Despite their shortcomings, when Disney started this trend of remakes, it made sense to make them because they needed to reach new audiences. After Disney produced and sold all the classics, they put them all in the Disney Vault. This means they no longer sell them or show them in theaters. Therefore, the only way kids could watch the films was that their parents had a collection of DVDs. There have been times when Disney did take out their earlier films from the vault and allow their audience to buy or view their films once more for a limited time. But most of those films did not age well as they were animated. With outdated animation and poor sound effects, some desperately need a do over. However, with the addition of Disney Plus on the already long list of streaming services, kids now have the ability to watch both the original and the remake all in one sitting.
Are Remakes Bad?
Considering the fact that the current remakes are refusing to add something different to the existing narrative, they are banking on nostalgia to gain money. Even though it has been a good strategy so far, people are starting to show annoyance towards the new trend. On YouTube alone, there are over a thousand videos explaining why remakes are horrible, unnecessary and believe these remakes are huge slap in the face to the the creators behind the classics.
But why ? What makes them “bad”?
A remake is supposed to both be recognizable and unique at the same time. Aladdin, and Maleficent are good examples as they told the beloved story using another perspective and were not afraid to take liberties with the story; allowing the film to have its own beat than being a direct copy of the original.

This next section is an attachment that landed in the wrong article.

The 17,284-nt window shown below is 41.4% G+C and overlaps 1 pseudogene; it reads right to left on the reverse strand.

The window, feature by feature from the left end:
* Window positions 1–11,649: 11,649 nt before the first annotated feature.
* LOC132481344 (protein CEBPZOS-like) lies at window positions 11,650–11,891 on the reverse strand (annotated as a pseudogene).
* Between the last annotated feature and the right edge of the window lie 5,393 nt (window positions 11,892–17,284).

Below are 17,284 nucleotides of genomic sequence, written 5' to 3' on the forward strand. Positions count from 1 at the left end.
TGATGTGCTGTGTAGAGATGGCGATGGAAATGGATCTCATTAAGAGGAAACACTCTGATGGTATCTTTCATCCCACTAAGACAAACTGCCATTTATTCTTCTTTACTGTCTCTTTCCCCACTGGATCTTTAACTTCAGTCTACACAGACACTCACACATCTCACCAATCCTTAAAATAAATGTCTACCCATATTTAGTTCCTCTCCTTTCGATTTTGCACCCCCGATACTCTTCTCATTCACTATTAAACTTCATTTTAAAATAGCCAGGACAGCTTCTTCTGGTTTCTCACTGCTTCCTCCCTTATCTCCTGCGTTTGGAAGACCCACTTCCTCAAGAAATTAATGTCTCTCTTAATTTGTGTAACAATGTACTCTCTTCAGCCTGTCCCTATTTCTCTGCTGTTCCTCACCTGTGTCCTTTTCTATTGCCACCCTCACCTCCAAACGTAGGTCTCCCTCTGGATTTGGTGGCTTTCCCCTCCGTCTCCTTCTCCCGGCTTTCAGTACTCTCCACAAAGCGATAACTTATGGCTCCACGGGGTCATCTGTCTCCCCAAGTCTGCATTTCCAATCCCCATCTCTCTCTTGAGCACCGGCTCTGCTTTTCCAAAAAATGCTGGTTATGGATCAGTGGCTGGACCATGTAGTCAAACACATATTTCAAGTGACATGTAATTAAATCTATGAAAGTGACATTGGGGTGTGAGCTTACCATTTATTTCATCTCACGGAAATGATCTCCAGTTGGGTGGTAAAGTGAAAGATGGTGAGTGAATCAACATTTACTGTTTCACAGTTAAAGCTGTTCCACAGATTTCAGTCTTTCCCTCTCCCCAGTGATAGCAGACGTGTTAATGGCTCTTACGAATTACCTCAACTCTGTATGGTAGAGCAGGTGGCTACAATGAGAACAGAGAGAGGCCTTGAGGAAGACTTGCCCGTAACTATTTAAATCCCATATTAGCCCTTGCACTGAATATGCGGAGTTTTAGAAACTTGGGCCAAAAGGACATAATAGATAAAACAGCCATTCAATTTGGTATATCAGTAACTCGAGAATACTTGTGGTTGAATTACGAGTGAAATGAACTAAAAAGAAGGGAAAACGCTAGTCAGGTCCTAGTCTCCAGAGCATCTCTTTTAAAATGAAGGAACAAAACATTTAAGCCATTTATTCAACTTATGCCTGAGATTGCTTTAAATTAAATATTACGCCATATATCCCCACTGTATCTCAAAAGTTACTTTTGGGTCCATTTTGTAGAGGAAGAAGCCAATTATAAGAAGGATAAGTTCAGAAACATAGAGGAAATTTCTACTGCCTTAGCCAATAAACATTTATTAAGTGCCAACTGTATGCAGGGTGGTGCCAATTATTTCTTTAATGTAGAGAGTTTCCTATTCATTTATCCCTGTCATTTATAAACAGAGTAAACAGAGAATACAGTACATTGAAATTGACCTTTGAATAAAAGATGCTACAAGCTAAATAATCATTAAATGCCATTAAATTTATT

Which leads to the main argument of this article: Mulan’s missing musical element is the best move for the film, and will make it stand out among the other remakes. Even though the Disney classics are known for their catchy songs and beautiful dance numbers, not all musicals work in their remake version.
For example, the Lion King animated version was stunning in every shot. The characters were expressive and because of the animation, the musical numbers became iconic. However, as stated before, the musical element in the recent Lion King remake did not hold up against the animated version, because the C.G.I was so real that it was jarring when they began to sing. Songs like I can’t Wait to be King and Scar’s Be Prepared are not same as the animation. Instead of a colorful animal pyramid that displays a cub’s childish fantasy, or a Hitler inspired march that scares children, the remake does a poor job visually to convey these childish and villainous images because the film makers were too focused on making it realistic, without realizing the animal speaking world of Lion King is a far cry from realism. Making this film a fantastic example of how producing a live action remake of an animated musical does not work. Since the studio had conflicting goals of achieving realism and making it just like the original, it only sabotaged them.
However, when done right, a musical can work. Such examples are Aladdin and Beauty and the Beast. Both films create a world that is semi-realistic. After all, in one movie there is a haunted castle in the middle of a forest where regular objects come to life, and in the other there is a genie that can grant you three wishes, and a magic carpet that can travel the world. Since the world within the film is not trying to be realistic, making it a musical will only add to the magic of it all. Some may argue that the original is better, but audiences should appreciate the effort the film makers made to make the song and dances look pleasing to watch.
With that in mind, Mulan‘s director, Niki Caro’s decision to make it realistic may make it successful. Since the story is based on China’s history, there is not a lot of room for magic, or musical elements. As Caro says in an interview with Cinema Blend: